mobile generator with lights for weddings
mobile juice shop with extractor

The bikes are used in highly populated areas and the terrain is relatively flat which is why they endure as a vital transport mechanism

Kieran O'Neill said...

Hi Gingersnap

Thank-you for the examples. And yes, I'm well aware that bicycles find a great deal of utility in the less developed world. It gives me plenty of hope for their future with us, at least for the next century or two.

Jason Heppenstall said...

Hi Kieran – I found my way over here via the Archdruid Report.
I live in Copenhagen and there are all manner of cargo bicycles here. I’m planning to do a blog post on the different types soon, so although it doesn’t quite fit the key purpose of your blog it might still be interesting for you.

The other thing I wanted to say is that there is a Brazilian guy living here who makes bike frames out of bamboo. It turns out that bamboo is incredibly sturdy – although of course all of the components would still be seen to be made of steel.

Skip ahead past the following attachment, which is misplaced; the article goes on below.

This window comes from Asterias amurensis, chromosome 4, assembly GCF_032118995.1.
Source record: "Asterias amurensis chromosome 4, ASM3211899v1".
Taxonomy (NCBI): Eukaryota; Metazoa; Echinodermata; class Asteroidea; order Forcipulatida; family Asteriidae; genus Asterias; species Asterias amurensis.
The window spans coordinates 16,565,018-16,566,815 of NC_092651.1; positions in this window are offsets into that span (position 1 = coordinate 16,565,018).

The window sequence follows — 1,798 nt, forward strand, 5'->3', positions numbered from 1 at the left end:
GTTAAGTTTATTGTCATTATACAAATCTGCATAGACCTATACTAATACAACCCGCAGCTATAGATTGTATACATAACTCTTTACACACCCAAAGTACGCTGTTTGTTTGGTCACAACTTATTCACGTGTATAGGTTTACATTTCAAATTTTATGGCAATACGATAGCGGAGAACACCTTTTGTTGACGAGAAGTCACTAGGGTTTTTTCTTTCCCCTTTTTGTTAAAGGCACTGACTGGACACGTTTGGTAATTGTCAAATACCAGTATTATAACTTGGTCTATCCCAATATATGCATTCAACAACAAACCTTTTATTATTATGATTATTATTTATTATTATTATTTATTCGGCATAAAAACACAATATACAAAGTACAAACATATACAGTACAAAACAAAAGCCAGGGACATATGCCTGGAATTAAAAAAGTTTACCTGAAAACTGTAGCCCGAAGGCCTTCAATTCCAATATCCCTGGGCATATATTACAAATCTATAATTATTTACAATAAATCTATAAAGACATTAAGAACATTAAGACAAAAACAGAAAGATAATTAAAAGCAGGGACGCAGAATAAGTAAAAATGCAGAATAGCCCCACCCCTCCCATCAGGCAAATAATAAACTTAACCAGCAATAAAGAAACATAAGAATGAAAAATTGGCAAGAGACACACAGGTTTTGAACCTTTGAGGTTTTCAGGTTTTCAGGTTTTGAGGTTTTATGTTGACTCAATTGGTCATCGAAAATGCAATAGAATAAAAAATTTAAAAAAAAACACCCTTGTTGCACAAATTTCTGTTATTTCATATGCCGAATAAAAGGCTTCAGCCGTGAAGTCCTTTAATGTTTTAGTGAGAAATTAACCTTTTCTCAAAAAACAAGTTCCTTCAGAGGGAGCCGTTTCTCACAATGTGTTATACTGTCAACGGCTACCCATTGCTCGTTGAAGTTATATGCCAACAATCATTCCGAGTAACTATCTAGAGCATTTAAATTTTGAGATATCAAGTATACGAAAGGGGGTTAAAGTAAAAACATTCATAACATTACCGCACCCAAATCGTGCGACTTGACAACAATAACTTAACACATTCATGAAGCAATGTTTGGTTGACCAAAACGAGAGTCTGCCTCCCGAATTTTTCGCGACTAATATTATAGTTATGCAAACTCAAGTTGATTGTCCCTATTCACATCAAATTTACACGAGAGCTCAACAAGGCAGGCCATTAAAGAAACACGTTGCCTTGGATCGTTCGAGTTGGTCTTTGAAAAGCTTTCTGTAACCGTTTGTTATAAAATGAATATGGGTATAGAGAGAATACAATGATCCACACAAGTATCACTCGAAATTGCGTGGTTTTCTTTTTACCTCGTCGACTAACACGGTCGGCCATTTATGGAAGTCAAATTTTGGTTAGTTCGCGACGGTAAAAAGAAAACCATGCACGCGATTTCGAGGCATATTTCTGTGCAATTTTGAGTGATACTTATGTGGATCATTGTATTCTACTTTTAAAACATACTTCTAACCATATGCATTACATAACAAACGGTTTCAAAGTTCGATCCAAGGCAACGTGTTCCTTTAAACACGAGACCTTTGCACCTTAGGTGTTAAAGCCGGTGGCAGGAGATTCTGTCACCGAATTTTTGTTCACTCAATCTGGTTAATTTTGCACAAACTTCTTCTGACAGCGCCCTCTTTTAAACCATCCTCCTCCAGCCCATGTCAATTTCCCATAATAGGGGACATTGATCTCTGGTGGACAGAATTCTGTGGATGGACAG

His site is here


Kieran O'Neill said...

Jason, welcome!

A discussion of cargo bicycles is definitely on the agenda, and I would be most pleased if you would consider posting it here as a guest post.

Bamboo is definitely an interesting material (as is recycled cardboard and wood). As you say, however, the componentry remains metal, as in most cases do the joints. But low-metal construction may be what's needed to make bicycles worthwhile farther into the deindustrial future.